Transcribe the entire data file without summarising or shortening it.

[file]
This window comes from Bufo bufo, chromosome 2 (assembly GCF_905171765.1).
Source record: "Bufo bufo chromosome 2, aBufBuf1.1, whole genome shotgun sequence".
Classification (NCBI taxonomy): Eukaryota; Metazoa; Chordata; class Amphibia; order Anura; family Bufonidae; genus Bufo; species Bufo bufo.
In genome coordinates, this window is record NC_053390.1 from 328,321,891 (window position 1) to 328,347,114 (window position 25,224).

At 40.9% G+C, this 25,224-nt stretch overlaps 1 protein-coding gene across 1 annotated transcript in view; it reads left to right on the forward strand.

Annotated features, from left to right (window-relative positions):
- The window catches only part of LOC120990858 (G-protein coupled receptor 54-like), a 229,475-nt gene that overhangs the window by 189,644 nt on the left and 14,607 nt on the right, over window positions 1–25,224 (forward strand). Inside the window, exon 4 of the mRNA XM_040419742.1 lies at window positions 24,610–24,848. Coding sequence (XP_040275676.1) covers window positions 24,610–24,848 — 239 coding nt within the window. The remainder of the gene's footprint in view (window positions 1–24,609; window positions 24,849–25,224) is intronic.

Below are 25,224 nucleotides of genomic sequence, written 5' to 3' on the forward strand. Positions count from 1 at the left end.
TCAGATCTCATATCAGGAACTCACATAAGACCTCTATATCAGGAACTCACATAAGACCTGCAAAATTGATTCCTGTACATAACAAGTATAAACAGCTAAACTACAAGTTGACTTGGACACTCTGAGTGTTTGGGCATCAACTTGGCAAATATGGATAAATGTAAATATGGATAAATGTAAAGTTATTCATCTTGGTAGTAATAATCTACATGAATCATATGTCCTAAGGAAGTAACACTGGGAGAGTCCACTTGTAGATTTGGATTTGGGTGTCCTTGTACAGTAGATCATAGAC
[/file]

This window comes from Bufo bufo, chromosome 2 (assembly GCF_905171765.1).
Source record: "Bufo bufo chromosome 2, aBufBuf1.1, whole genome shotgun sequence".
Classification (NCBI taxonomy): Eukaryota; Metazoa; Chordata; class Amphibia; order Anura; family Bufonidae; genus Bufo; species Bufo bufo.
In genome coordinates, this window is record NC_053390.1 from 328,321,891 (window position 1) to 328,347,114 (window position 25,224).

At 40.9% G+C, this 25,224-nt stretch overlaps 1 protein-coding gene across 1 annotated transcript in view; it reads left to right on the forward strand.

Annotated features, from left to right (window-relative positions):
- The window catches only part of LOC120990858 (G-protein coupled receptor 54-like), a 229,475-nt gene that overhangs the window by 189,644 nt on the left and 14,607 nt on the right, over window positions 1–25,224 (forward strand). Inside the window, exon 4 of the mRNA XM_040419742.1 lies at window positions 24,610–24,848. Coding sequence (XP_040275676.1) covers window positions 24,610–24,848 — 239 coding nt within the window. The remainder of the gene's footprint in view (window positions 1–24,609; window positions 24,849–25,224) is intronic.

Below are 25,224 nucleotides of genomic sequence, written 5' to 3' on the forward strand. Positions count from 1 at the left end.
TCAGATCTCATATCAGGAACTCACATAAGACCTCTATATCAGGAACTCACATAAGACCTGCAAAATTGATTCCTGTACATAACAAGTATAAACAGCTAAACTACAAGTTGACTTGGACACTCTGAGTGTTTGGGCATCAACTTGGCAAATATGGATAAATGTAAATATGGATAAATGTAAAGTTATTCATCTTGGTAGTAATAATCTACATGAATCATATGTCCTAAGGAAGTAACACTGGGAGAGTCCACTTGTAGATTTGGATTTGGGTGTCCTTGTACAGTAGATCATAGAC